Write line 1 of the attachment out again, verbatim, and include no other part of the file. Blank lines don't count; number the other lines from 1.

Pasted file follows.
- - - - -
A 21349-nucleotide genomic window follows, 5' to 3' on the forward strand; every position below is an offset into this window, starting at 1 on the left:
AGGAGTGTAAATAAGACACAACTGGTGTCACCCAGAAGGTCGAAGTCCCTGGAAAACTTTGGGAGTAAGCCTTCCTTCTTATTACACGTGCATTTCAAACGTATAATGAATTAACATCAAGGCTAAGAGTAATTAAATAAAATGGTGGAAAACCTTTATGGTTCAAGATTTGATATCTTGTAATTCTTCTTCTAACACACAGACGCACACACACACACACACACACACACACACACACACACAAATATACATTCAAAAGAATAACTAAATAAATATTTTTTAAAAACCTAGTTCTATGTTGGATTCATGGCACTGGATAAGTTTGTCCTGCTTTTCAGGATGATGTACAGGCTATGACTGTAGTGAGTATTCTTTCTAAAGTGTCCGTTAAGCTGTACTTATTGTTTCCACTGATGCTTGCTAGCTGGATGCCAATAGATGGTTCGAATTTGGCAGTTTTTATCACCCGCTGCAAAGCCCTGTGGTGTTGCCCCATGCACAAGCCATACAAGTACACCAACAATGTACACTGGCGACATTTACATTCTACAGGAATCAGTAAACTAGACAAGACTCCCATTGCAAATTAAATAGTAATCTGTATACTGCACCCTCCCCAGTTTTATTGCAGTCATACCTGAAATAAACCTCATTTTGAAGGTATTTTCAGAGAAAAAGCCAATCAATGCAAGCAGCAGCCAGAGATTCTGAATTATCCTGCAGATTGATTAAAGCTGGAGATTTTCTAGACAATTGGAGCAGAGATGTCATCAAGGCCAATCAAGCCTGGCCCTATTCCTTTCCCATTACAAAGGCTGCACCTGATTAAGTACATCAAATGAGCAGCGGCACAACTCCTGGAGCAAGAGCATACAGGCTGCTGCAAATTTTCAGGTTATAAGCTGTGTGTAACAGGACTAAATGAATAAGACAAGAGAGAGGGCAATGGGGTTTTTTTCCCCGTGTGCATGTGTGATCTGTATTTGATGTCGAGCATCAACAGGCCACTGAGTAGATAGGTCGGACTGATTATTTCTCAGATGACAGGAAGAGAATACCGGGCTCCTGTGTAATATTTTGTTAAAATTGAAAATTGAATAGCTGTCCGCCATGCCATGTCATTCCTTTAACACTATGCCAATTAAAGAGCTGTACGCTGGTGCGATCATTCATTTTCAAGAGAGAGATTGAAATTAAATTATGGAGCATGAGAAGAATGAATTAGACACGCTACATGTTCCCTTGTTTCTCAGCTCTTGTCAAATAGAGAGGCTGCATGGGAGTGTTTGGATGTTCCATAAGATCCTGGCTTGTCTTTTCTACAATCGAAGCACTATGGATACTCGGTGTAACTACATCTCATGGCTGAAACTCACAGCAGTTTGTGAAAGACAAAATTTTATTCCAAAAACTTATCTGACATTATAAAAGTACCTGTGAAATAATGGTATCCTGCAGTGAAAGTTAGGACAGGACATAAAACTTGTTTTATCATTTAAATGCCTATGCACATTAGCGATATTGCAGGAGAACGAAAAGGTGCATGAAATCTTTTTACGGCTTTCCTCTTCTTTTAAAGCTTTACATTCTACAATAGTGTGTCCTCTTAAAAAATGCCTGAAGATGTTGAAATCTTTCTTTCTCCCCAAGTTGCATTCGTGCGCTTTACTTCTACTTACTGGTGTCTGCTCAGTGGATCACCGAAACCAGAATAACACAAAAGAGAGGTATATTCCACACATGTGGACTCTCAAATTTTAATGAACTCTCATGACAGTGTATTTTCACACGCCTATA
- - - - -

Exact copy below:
A 21349-nucleotide genomic window follows, 5' to 3' on the forward strand; every position below is an offset into this window, starting at 1 on the left: